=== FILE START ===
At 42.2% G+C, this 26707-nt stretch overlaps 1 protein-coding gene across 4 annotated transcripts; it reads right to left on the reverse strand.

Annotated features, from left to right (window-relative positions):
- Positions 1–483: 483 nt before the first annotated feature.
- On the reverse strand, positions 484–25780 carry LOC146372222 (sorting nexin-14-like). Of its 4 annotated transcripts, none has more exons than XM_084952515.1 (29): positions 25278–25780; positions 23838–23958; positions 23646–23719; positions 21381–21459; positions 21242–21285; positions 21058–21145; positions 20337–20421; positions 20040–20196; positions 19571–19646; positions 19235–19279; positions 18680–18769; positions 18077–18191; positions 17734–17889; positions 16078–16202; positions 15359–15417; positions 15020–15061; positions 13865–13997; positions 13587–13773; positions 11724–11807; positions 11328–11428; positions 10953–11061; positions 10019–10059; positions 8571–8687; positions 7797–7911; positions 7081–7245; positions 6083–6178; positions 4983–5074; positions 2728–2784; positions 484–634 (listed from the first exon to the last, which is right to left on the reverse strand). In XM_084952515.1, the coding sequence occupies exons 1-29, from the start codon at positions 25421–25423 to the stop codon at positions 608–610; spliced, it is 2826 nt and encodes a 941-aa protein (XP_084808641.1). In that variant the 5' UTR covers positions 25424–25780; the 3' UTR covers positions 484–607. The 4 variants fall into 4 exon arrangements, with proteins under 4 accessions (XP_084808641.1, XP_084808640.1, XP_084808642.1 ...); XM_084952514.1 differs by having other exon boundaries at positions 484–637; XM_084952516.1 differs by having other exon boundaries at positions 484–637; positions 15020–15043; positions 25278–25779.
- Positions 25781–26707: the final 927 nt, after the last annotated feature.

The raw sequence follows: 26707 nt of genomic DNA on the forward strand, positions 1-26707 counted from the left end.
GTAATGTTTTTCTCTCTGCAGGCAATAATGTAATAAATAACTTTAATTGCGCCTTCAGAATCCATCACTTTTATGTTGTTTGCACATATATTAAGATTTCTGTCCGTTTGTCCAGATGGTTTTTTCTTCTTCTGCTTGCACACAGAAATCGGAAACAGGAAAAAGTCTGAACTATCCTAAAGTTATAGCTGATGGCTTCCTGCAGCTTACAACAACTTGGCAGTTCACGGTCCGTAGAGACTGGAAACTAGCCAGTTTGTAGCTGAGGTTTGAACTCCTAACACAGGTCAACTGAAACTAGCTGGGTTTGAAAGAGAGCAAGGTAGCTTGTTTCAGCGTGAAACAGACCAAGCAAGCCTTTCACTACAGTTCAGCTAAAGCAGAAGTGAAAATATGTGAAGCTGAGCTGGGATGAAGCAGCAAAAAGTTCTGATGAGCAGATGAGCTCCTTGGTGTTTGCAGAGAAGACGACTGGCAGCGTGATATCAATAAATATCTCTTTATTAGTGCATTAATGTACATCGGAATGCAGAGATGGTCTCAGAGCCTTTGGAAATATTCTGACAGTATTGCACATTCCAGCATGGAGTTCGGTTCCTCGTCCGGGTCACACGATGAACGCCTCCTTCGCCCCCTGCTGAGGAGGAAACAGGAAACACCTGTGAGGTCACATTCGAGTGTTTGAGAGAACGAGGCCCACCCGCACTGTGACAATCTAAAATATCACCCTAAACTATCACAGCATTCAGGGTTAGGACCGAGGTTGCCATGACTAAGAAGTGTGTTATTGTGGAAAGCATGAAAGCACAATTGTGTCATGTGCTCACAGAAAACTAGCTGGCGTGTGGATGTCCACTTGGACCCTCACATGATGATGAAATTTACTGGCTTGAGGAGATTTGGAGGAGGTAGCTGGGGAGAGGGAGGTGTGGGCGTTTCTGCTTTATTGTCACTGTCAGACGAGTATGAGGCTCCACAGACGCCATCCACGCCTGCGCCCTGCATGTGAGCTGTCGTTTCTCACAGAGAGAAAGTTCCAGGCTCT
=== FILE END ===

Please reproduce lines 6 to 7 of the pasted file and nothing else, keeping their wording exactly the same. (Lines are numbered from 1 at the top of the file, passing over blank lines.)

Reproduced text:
The raw sequence follows: 26707 nt of genomic DNA on the forward strand, positions 1-26707 counted from the left end.
GTAATGTTTTTCTCTCTGCAGGCAATAATGTAATAAATAACTTTAATTGCGCCTTCAGAATCCATCACTTTTATGTTGTTTGCACATATATTAAGATTTCTGTCCGTTTGTCCAGATGGTTTTTTCTTCTTCTGCTTGCACACAGAAATCGGAAACAGGAAAAAGTCTGAACTATCCTAAAGTTATAGCTGATGGCTTCCTGCAGCTTACAACAACTTGGCAGTTCACGGTCCGTAGAGACTGGAAACTAGCCAGTTTGTAGCTGAGGTTTGAACTCCTAACACAGGTCAACTGAAACTAGCTGGGTTTGAAAGAGAGCAAGGTAGCTTGTTTCAGCGTGAAACAGACCAAGCAAGCCTTTCACTACAGTTCAGCTAAAGCAGAAGTGAAAATATGTGAAGCTGAGCTGGGATGAAGCAGCAAAAAGTTCTGATGAGCAGATGAGCTCCTTGGTGTTTGCAGAGAAGACGACTGGCAGCGTGATATCAATAAATATCTCTTTATTAGTGCATTAATGTACATCGGAATGCAGAGATGGTCTCAGAGCCTTTGGAAATATTCTGACAGTATTGCACATTCCAGCATGGAGTTCGGTTCCTCGTCCGGGTCACACGATGAACGCCTCCTTCGCCCCCTGCTGAGGAGGAAACAGGAAACACCTGTGAGGTCACATTCGAGTGTTTGAGAGAACGAGGCCCACCCGCACTGTGACAATCTAAAATATCACCCTAAACTATCACAGCATTCAGGGTTAGGACCGAGGTTGCCATGACTAAGAAGTGTGTTATTGTGGAAAGCATGAAAGCACAATTGTGTCATGTGCTCACAGAAAACTAGCTGGCGTGTGGATGTCCACTTGGACCCTCACATGATGATGAAATTTACTGGCTTGAGGAGATTTGGAGGAGGTAGCTGGGGAGAGGGAGGTGTGGGCGTTTCTGCTTTATTGTCACTGTCAGACGAGTATGAGGCTCCACAGACGCCATCCACGCCTGCGCCCTGCATGTGAGCTGTCGTTTCTCACAGAGAGAAAGTTCCAGGCTCT